Definition of Forced Marriage

last updated December 2014

 

In partnership with UN Women, The Advocates for Human Rights created the following sections for UN Women's Virtual Knowledge Centre to End Violence against Women and Girls. This section, along with sections addressing other forms of violence against women and girls, may be found under Legislation at www.endvawnow.org.


Definition of Forced Marriage    

  • When constructing the definition of forced marriage, drafters should consider how to define and establish consent in forced marriages. Drafters may look to other states’ laws, which have used terms, such as “free,” “full,” “mutual,” “voluntary,” and “informed,” to describe consent. Laws should include the following elements in a definition of consent: free, informed, and not extracted under pressure or vitiated by external factors, such as constraint. Drafters may wish to include legal commentary explaining that consent is absent when family members use “coercive methods such as pressure of various kinds, emotional blackmail, physical duress, violence, abduction, confinement and confiscation of official papers” in an arranged marriage, thus denying one or both parties the option of refusal. (See: Explanatory memorandum, Council of Europe Parliamentary Assembly, Section II.A.1.b.16-17, 2005)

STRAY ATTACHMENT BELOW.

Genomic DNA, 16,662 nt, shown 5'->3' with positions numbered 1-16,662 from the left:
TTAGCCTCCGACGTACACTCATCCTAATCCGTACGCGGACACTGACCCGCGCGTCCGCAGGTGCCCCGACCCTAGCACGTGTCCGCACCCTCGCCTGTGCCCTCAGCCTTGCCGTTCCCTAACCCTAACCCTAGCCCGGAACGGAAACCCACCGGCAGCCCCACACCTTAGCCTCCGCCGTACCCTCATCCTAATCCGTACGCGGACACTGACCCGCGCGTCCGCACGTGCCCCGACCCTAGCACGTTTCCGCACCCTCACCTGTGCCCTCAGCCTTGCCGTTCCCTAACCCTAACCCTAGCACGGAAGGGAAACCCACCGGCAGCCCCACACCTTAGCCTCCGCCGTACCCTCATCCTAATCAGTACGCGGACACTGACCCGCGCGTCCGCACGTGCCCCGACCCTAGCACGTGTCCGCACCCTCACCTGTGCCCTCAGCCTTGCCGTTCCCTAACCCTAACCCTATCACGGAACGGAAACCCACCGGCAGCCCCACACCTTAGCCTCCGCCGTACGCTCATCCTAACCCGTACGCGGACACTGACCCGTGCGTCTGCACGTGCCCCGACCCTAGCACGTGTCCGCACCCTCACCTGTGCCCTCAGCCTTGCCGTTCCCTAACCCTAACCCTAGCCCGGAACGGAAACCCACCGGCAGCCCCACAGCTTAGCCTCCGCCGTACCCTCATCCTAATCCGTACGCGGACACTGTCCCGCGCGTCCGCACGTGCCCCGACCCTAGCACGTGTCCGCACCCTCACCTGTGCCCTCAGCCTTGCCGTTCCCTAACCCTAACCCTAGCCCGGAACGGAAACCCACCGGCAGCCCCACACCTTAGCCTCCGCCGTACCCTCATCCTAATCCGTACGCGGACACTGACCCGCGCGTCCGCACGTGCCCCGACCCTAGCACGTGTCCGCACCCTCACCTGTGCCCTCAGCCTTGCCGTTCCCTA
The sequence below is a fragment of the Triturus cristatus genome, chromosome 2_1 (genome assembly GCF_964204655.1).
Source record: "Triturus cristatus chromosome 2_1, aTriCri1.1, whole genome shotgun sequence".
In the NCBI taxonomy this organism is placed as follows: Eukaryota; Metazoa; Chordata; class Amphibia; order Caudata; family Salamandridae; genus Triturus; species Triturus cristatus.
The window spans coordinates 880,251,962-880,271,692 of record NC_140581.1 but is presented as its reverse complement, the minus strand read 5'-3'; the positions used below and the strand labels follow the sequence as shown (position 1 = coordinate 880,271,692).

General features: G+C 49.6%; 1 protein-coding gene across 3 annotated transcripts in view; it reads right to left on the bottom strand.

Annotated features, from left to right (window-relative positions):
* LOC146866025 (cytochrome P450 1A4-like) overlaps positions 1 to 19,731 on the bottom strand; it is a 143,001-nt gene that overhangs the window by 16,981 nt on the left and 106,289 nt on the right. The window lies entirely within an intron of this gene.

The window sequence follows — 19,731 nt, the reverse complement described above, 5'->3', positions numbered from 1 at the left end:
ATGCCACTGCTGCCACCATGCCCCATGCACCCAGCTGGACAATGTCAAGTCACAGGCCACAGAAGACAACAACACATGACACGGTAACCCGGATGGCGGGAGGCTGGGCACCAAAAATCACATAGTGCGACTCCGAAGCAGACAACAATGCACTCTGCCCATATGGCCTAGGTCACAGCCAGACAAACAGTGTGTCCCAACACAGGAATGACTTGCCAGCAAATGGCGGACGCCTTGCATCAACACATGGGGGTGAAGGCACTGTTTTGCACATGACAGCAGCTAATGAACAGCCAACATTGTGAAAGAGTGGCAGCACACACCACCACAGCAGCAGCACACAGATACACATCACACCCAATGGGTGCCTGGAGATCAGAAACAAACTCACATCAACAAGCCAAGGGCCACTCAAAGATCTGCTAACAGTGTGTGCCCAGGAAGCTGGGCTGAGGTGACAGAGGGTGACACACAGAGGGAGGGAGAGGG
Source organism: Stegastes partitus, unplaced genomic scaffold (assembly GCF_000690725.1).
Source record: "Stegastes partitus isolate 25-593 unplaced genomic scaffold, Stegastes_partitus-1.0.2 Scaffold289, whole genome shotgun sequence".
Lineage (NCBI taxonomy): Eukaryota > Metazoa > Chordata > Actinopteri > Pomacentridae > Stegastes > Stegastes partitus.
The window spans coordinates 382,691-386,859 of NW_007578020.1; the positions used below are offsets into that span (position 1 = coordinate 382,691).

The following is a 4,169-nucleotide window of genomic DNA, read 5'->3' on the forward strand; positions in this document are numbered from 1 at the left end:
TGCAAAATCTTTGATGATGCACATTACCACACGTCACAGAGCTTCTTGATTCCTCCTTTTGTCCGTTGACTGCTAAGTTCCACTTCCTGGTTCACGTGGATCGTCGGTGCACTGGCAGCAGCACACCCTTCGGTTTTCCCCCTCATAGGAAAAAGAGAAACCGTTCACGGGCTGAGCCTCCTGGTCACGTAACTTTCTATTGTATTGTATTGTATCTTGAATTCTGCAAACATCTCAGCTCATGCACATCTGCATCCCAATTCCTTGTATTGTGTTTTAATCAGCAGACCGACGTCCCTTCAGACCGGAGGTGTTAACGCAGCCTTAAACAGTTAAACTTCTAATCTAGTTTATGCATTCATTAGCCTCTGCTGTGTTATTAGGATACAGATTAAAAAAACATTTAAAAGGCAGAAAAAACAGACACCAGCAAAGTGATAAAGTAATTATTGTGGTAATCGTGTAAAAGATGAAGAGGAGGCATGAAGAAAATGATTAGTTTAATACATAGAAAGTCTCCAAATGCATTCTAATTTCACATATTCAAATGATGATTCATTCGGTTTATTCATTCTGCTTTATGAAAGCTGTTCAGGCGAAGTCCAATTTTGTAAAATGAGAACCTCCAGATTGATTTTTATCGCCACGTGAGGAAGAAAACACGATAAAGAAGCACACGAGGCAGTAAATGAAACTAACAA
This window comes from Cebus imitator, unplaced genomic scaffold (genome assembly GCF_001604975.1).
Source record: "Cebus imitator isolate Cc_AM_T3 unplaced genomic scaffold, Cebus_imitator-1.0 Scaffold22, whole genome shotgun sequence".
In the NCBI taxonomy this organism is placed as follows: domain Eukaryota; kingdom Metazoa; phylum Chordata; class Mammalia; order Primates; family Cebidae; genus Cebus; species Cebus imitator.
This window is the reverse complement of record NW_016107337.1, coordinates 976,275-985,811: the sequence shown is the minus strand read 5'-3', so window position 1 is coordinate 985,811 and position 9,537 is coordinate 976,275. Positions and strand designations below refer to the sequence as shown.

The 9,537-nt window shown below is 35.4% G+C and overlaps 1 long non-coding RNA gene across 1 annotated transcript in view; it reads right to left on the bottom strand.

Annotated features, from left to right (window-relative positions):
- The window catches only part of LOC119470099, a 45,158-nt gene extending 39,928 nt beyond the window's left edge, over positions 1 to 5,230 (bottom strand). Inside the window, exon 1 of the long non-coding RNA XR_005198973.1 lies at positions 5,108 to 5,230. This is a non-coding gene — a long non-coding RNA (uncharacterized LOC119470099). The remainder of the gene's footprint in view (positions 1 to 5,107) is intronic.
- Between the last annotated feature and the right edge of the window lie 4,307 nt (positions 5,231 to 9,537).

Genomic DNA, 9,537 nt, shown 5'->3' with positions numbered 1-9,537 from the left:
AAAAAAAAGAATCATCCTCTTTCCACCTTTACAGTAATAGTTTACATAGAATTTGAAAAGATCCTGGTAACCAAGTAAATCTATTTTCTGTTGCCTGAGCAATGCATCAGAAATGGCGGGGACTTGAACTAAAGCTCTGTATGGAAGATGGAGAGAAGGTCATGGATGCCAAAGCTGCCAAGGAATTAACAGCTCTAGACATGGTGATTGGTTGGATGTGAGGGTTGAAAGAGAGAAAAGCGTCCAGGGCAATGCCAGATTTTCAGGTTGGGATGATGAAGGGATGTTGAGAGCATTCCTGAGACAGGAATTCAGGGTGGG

• Legislation should state that levirate and sororate marriages, which require a woman to marry her brother-in-law, constitute forced marriage and are prohibited. Levirate marriage is the forced marriage of a widow to the brother of her deceased husband; sororate marriage is the forced marriage of the sister of a deceased or infertile wife to marry or have sex with her brother-in-law, the widower/husband. Legislation should also address and prohibit polygamous marriages under the rubric of forced marriage.

(See: Forced and Child Marriage)